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Sam Morgan thinks the sixth grade social studies assignment sounds like fun—find out something that happened on the day he was born and
interview three people about the event. On Sam’s birthday, almost twelve years ago on Halloween, the Big Spring Inn burned to the ground. It’s an
exciting subject, but it becomes more fascinating when he interviews an eyewitness who says it was arson. By reading back issues of the local paper,
Sam discovers a major fire occurred each year on his birthday. Halloween is only a few days away. Will the arsonist strike again? Sam and his neighbors Matt and
Jill investigate. Phantom horses, a missing police report, and a stakeout help the young detectives discover the secret of the Halloween fires.
Q & A with Veda Boyd Jones regarding The Secret of the Halloween Fires
Q: This is the second (The Baseball Card Mystery came first) in your Sam Morgan series. Why did you choose to use Sam, Jill, and Matt in another book?
A: I just liked these characters. I used my sons’ first names as the last names of the characters (Sam Morgan, Jill Marshall, and Matt Landon), and that was fun. They seemed to have good relationships. They live on the same street, so there’s no problem of having a parent step in and take one of them to the other’s house. These kids seem like normal kids; they joke with each other and get aggravated at one another, too.
Q. The setting in Neosho doesn’t match Neosho exactly. Why?
A. I used the Neosho where I grew up; the middle school was only blocks from the square, which is dominated by the county court house. I wanted the kids to be able to get around without car pools and parents getting in the way. Neosho has spread out, and the land where the middle school is now wasn’t even in city limits when I lived there.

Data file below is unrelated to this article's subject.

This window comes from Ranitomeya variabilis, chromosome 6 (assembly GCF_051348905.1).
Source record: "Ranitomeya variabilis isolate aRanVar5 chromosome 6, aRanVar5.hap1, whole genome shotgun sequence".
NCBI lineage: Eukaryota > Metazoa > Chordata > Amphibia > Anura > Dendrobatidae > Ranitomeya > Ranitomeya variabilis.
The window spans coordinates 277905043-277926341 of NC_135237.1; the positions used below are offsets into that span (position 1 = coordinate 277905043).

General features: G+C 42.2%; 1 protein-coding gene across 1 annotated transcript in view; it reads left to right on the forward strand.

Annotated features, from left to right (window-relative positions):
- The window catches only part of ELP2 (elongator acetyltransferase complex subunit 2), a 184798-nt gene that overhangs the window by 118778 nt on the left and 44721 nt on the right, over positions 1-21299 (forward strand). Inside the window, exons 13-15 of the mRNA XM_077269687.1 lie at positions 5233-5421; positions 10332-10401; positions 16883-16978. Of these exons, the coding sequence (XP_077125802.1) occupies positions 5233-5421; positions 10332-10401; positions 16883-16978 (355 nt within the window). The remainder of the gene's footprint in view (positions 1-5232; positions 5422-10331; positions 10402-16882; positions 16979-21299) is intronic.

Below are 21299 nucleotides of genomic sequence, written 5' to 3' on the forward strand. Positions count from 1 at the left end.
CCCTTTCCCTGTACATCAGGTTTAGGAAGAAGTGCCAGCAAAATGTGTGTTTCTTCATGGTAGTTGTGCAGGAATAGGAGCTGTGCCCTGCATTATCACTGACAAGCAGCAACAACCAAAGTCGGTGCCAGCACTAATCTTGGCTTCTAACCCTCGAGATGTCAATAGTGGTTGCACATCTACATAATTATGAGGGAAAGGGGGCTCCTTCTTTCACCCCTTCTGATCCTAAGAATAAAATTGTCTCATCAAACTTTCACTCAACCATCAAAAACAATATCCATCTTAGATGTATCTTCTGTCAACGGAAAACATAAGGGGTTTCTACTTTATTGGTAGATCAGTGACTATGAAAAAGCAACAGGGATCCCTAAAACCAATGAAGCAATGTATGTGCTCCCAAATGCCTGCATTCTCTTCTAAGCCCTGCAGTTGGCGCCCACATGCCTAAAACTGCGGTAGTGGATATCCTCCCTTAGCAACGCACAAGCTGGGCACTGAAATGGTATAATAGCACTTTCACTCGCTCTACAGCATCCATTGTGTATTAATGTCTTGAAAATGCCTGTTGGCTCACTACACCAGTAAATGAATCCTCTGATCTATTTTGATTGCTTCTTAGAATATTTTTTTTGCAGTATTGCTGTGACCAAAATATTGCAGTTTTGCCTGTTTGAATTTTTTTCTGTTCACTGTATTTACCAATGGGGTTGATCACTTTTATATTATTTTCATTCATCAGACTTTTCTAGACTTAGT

Once you add parents dropping off and picking up, kids lose independence. Sam, Jill, and Matt get around on bikes, so they’re in charge of where they’re going, within reason.
Q. Was this story based on real facts?
A. Many suspect the old Big Spring Inn fire was arson. Not long after it burned, there was an arson fire every weekend for several weeks. Even the CRC was burned, and I believe it was proven as arson. Yet no one was ever charged with the crime.
My cousin Megan was killed in a car wreck when she was seventeen. A drunk driver did not cause the wreck, but I wanted to make the point of how deadly drunk driving can be. I combined the fires and Megan’s death and came up with the plot.
Q. Will you use the phantom horses in another book?
A. I don’t know. At the moment I’m working on another project, but I’ve always liked those phantom horses, so we’ll see.